Program raises scholarship funds

Published 5:12 am Wednesday, September 12, 2018

Historically Black Colleges and Universities (HBCUs) still matter.

This is the message and goal of the Farmville Kappa Rho Omega chapter of Alpha Kappa Alpha Sorority, Inc. which held an event Saturday at Jericho Baptist Church to honor men in the community and raise funds for scholarships to prepare young students for the future through HBCUs.

Representatives said more than $2 million has been raised to support the national scholarship program.

Email newsletter signup

The Kappa Rho chapter HBCU committee’s goal is to send 12 senior students from Amelia, Buckingham, Cumberland, Prince Edward, Lunenburg, and Nottoway on a trip to Virginia State University (VSU) on Oct. 20 that includes a tour of the campus, lunch, VSU’s homecoming parade and game, and dinner.

Guest speaker Cavell Phillips, who has more than 30 years in the communications industry and hosts the UpBEAT radio devotional on 106.5 The Beat, gave a sermon and addressed the goal of the event to raise funds and honor men in the congregation.

During the event, members of the chapter presented men in the congregation with pins and certificates, and honored them for participating to raise funds.

Jacqueline Gooden-Seay addressed several myths or “fake news” items related to HBCUs.

HBCUs are public and private universities and colleges “established prior to 1964, whose principal mission was, and is, the education of black Americans.”

One myth Gooden-Seay dispelled: HBCU enrollments are declining.

In 2016, freshmen enrollment at HBCUs in the U.S. surged from 22 percent at Central State University in Ohio to 49 percent at Shaw University in North Carolina, according to a report by Walter Kimbrough featured in The Washington Post.

The Pew Research Center cited that in 2015, around 27,000 bachelor’s degrees were awarded to black HBCU students in 2015, making up 15 percent of all bachelor’s degrees earned by black students in that year.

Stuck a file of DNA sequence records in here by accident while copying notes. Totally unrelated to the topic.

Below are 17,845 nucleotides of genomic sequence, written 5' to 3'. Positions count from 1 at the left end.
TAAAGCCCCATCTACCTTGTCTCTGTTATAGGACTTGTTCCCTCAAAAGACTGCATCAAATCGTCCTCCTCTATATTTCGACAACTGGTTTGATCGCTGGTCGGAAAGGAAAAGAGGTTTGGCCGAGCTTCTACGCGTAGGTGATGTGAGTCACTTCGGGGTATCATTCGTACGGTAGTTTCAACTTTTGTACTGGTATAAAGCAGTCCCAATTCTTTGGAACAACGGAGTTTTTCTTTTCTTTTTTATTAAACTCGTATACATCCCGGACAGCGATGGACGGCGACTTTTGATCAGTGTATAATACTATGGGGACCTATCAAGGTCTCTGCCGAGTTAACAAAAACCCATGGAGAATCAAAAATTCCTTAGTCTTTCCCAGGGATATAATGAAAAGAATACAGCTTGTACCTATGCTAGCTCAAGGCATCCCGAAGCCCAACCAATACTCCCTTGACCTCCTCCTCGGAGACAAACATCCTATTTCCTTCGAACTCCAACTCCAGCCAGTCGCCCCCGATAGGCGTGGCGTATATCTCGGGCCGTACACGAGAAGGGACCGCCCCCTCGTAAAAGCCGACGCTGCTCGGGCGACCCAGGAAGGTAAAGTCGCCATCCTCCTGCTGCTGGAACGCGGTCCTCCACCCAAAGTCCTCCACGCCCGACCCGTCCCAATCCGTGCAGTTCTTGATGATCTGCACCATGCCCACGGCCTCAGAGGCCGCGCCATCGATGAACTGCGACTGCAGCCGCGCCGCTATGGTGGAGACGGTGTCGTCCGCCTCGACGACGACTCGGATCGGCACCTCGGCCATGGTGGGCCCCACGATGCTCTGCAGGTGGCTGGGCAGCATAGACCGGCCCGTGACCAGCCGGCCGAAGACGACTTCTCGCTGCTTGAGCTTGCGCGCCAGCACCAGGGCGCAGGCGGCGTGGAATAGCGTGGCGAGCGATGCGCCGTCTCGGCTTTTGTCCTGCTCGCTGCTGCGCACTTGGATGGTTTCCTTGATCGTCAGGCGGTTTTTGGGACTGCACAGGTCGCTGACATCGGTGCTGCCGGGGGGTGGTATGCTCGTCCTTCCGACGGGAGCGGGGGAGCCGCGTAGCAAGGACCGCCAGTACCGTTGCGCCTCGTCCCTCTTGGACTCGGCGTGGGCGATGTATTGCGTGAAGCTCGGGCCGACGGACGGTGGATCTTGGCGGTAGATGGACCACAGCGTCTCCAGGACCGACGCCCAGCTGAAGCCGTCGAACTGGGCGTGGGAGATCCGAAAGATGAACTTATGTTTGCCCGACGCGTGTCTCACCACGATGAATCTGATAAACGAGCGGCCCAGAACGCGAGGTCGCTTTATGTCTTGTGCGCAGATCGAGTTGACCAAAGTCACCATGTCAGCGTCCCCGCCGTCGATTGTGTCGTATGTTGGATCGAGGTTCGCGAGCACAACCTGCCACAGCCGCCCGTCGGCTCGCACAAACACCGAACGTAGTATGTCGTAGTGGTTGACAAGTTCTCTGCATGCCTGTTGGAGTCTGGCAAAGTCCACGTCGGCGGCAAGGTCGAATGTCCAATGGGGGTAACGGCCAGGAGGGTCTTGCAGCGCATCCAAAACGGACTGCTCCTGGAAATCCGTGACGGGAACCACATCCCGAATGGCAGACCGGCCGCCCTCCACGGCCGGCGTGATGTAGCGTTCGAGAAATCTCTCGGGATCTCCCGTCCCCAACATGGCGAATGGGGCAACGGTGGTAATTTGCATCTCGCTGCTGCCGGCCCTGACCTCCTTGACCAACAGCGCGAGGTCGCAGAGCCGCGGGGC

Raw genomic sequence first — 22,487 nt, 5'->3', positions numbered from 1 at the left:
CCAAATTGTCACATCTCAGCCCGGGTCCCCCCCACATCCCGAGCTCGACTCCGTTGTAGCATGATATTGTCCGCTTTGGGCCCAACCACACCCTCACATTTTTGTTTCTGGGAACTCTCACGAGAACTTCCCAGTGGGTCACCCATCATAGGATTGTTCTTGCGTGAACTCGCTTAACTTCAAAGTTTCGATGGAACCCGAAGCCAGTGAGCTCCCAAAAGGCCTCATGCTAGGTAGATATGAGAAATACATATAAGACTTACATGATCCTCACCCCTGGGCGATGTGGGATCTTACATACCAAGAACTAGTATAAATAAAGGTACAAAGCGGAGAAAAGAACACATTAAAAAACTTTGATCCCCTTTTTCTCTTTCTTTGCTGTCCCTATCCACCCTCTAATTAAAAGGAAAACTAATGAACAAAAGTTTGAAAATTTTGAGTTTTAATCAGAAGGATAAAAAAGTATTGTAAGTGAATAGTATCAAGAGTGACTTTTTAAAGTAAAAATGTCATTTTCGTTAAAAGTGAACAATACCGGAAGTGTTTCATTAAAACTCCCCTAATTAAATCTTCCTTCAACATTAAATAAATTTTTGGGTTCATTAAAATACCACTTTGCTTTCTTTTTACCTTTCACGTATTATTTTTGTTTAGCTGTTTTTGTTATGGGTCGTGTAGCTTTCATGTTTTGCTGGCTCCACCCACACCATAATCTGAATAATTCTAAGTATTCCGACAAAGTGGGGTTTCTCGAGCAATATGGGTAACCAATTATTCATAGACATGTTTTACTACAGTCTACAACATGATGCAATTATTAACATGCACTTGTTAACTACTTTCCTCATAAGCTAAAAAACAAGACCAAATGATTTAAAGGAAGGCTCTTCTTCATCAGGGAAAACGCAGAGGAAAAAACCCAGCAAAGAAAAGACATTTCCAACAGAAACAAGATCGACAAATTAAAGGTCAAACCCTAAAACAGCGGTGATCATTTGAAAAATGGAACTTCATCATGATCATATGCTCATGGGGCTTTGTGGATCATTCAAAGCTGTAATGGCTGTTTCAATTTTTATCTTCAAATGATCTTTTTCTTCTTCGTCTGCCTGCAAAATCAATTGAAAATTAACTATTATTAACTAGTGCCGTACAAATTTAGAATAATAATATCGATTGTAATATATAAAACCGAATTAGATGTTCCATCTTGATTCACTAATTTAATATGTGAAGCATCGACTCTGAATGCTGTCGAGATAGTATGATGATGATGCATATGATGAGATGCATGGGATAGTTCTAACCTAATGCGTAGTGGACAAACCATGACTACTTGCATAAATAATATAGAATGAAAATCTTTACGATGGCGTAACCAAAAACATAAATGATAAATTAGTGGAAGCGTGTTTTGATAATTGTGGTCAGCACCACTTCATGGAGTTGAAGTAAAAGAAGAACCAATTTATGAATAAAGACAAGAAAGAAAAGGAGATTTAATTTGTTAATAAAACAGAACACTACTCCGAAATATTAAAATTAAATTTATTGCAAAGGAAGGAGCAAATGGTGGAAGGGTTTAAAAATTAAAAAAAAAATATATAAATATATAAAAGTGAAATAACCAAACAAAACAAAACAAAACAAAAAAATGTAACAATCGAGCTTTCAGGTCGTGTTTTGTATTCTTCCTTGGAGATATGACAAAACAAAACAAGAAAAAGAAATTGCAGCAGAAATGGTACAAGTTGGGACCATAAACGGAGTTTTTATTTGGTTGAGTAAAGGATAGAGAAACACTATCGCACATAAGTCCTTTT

Gooden-Seay said HBCUs also includes a diverse range of Asian, Indian, Native Alaskan, Pacific Islander and Caucasian students, dispelling another myth that only African-American students attend HBCUs.

Gooden-Seay said another myth is that HBCUs are too expensive. Compared to tuition at other universities, Gooden-Seay said HBCUs have risen at comparable levels, and some even have decreased tuition rates.

Another myth that HBCUs do not have the resources to support students, does not take into account that some HBCUs have endowments that exceed $100 million, including Howard University, which had an endowment of $582 million in 2016.

She said HBCUs have had challenges matching the funding from institutions that are predominantly white, or Predominantly White Institutions (PWIs).

“We still are indestructible,” Gooden-Seay said.

Dispelling the myth that HBCUs don’t prepare students for the real world, Gooden-Seay said, “just look in your community.”

Linda Whitehead, a retired teacher at Prince Edward County Public Schools, said she was a graduate of St. Paul’s College in Lawrenceville, an HBCU that closed in 2013.

Virginia has five HBCUs: Hampton University, Norfolk State University, Virginia Union University, Virginia State University and Virginia University of Lynchburg.

Howard University, a historically black university founded in 1867, is located in Washington D.C.

HBCUs, Gooden-Seay said, generally outperform non-HBCU schools in retaining and graduating first generation, low-income African-American students.

“HBCUs are still our havens for the disadvantaged,” Gooden-Seay said. “But produce outstanding leaders for our communities.”

“Education is the most powerful weapon which can be used to change the world,” Gooden-Seay said.

To learn more about the scholarship program or donate, contact Vera Cooke-Merritt at P.O. Box 788, Farmville, VA 23901.